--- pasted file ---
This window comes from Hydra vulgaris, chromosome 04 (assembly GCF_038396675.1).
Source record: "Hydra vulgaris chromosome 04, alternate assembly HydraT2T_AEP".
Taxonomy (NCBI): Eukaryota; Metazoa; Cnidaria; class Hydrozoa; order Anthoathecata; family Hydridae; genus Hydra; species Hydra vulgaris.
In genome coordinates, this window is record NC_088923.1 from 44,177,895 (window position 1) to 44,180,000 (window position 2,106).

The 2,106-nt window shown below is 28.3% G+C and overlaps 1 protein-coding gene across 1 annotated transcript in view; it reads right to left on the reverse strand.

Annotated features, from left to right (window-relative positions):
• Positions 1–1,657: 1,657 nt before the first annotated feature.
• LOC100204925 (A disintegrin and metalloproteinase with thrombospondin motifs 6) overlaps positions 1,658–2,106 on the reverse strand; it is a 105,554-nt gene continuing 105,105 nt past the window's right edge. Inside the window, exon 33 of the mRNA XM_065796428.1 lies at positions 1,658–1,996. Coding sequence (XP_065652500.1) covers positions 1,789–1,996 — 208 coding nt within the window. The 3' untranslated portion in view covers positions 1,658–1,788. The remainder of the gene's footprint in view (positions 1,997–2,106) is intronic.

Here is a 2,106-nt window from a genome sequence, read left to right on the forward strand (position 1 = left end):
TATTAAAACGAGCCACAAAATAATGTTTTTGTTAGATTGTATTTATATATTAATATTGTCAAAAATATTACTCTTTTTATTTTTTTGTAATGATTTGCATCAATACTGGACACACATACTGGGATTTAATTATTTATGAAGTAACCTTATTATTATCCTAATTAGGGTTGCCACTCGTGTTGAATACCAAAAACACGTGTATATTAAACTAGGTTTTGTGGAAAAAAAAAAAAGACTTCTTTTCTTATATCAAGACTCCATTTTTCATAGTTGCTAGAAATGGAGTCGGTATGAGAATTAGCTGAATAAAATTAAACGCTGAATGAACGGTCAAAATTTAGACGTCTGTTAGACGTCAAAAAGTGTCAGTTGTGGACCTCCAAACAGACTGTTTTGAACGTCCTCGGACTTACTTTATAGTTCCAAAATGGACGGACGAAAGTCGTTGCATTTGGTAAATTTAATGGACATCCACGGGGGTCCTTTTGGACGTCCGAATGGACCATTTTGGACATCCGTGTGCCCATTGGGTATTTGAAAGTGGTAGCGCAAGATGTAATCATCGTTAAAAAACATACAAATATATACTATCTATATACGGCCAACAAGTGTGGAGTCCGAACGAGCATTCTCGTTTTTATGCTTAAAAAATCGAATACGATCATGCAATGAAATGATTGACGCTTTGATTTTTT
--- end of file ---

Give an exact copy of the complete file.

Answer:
This window comes from Hydra vulgaris, chromosome 04 (assembly GCF_038396675.1).
Source record: "Hydra vulgaris chromosome 04, alternate assembly HydraT2T_AEP".
Taxonomy (NCBI): Eukaryota; Metazoa; Cnidaria; class Hydrozoa; order Anthoathecata; family Hydridae; genus Hydra; species Hydra vulgaris.
In genome coordinates, this window is record NC_088923.1 from 44,177,895 (window position 1) to 44,180,000 (window position 2,106).

The 2,106-nt window shown below is 28.3% G+C and overlaps 1 protein-coding gene across 1 annotated transcript in view; it reads right to left on the reverse strand.

Annotated features, from left to right (window-relative positions):
• Positions 1–1,657: 1,657 nt before the first annotated feature.
• LOC100204925 (A disintegrin and metalloproteinase with thrombospondin motifs 6) overlaps positions 1,658–2,106 on the reverse strand; it is a 105,554-nt gene continuing 105,105 nt past the window's right edge. Inside the window, exon 33 of the mRNA XM_065796428.1 lies at positions 1,658–1,996. Coding sequence (XP_065652500.1) covers positions 1,789–1,996 — 208 coding nt within the window. The 3' untranslated portion in view covers positions 1,658–1,788. The remainder of the gene's footprint in view (positions 1,997–2,106) is intronic.

Here is a 2,106-nt window from a genome sequence, read left to right on the forward strand (position 1 = left end):
TATTAAAACGAGCCACAAAATAATGTTTTTGTTAGATTGTATTTATATATTAATATTGTCAAAAATATTACTCTTTTTATTTTTTTGTAATGATTTGCATCAATACTGGACACACATACTGGGATTTAATTATTTATGAAGTAACCTTATTATTATCCTAATTAGGGTTGCCACTCGTGTTGAATACCAAAAACACGTGTATATTAAACTAGGTTTTGTGGAAAAAAAAAAAAGACTTCTTTTCTTATATCAAGACTCCATTTTTCATAGTTGCTAGAAATGGAGTCGGTATGAGAATTAGCTGAATAAAATTAAACGCTGAATGAACGGTCAAAATTTAGACGTCTGTTAGACGTCAAAAAGTGTCAGTTGTGGACCTCCAAACAGACTGTTTTGAACGTCCTCGGACTTACTTTATAGTTCCAAAATGGACGGACGAAAGTCGTTGCATTTGGTAAATTTAATGGACATCCACGGGGGTCCTTTTGGACGTCCGAATGGACCATTTTGGACATCCGTGTGCCCATTGGGTATTTGAAAGTGGTAGCGCAAGATGTAATCATCGTTAAAAAACATACAAATATATACTATCTATATACGGCCAACAAGTGTGGAGTCCGAACGAGCATTCTCGTTTTTATGCTTAAAAAATCGAATACGATCATGCAATGAAATGATTGACGCTTTGATTTTTT